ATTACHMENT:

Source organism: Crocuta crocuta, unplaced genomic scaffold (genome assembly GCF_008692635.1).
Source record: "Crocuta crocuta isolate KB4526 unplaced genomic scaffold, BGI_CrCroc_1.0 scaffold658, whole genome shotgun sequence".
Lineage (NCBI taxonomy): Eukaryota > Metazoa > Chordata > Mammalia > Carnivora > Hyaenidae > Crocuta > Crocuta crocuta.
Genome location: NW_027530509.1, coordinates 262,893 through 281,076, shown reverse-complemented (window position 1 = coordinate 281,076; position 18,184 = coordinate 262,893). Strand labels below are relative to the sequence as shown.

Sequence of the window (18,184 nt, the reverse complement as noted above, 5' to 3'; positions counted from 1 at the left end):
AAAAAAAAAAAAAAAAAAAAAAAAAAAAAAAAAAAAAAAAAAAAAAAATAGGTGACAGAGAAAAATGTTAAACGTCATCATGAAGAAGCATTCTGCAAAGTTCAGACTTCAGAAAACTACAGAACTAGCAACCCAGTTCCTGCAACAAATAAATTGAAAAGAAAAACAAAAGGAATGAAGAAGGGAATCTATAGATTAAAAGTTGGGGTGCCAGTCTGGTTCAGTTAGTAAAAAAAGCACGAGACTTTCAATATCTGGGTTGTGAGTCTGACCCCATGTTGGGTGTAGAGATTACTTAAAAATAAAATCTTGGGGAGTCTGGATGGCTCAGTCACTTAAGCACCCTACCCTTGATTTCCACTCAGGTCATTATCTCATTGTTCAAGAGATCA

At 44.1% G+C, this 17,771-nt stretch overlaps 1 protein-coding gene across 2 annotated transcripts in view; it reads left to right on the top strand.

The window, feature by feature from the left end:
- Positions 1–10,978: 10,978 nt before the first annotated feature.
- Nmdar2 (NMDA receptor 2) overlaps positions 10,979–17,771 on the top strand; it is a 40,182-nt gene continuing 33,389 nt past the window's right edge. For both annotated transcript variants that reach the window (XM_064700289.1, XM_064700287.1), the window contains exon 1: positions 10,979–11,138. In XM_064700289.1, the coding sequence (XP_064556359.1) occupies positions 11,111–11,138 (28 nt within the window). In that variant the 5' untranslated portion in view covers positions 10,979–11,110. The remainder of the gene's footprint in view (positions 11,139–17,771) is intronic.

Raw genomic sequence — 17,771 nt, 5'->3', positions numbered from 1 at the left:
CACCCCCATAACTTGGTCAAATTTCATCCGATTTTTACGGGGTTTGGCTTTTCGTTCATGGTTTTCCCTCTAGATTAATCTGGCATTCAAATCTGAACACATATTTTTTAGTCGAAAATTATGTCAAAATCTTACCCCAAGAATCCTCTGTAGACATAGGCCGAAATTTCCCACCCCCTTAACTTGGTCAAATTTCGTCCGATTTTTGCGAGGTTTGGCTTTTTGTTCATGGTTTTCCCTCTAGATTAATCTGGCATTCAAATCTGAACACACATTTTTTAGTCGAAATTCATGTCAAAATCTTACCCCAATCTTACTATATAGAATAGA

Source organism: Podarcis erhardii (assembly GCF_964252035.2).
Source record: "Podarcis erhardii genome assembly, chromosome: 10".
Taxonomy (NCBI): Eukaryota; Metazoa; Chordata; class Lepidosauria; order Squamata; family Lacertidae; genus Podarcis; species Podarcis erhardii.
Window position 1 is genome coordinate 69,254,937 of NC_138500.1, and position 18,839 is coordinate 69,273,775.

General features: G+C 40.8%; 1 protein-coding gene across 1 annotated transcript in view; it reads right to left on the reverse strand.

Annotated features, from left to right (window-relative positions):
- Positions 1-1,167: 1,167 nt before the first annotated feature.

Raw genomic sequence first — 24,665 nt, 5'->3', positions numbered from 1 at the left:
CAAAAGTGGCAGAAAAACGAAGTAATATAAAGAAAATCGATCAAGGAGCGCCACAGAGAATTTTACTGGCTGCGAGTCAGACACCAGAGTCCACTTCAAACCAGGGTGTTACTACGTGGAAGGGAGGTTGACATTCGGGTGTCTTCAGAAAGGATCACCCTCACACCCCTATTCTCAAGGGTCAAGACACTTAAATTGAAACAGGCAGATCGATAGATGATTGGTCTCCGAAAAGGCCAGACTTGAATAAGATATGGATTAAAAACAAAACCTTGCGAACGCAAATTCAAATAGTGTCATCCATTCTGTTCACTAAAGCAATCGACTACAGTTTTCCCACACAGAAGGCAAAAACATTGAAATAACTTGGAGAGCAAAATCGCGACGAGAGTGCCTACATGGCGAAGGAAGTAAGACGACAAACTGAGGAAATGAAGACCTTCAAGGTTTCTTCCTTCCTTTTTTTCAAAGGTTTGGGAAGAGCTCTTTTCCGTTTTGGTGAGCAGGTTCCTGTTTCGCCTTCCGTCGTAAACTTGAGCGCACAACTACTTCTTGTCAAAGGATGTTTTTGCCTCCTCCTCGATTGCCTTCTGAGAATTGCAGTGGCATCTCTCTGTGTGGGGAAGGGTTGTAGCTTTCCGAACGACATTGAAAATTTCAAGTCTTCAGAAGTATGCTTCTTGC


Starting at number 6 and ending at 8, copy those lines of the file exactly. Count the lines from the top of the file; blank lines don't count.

AAAAAAAAAAAAAAAAAAAAAAAAAAAAAAAAAAAAAAAAAAAAAAAATAGGTGACAGAGAAAAATGTTAAACGTCATCATGAAGAAGCATTCTGCAAAGTTCAGACTTCAGAAAACTACAGAACTAGCAACCCAGTTCCTGCAACAAATAAATTGAAAAGAAAAACAAAAGGAATGAAGAAGGGAATCTATAGATTAAAAGTTGGGGTGCCAGTCTGGTTCAGTTAGTAAAAAAAGCACGAGACTTTCAATATCTGGGTTGTGAGTCTGACCCCATGTTGGGTGTAGAGATTACTTAAAAATAAAATCTTGGGGAGTCTGGATGGCTCAGTCACTTAAGCACCCTACCCTTGATTTCCACTCAGGTCATTATCTCATTGTTCAAGAGATCA

At 44.1% G+C, this 17,771-nt stretch overlaps 1 protein-coding gene across 2 annotated transcripts in view; it reads left to right on the top strand.

The window, feature by feature from the left end: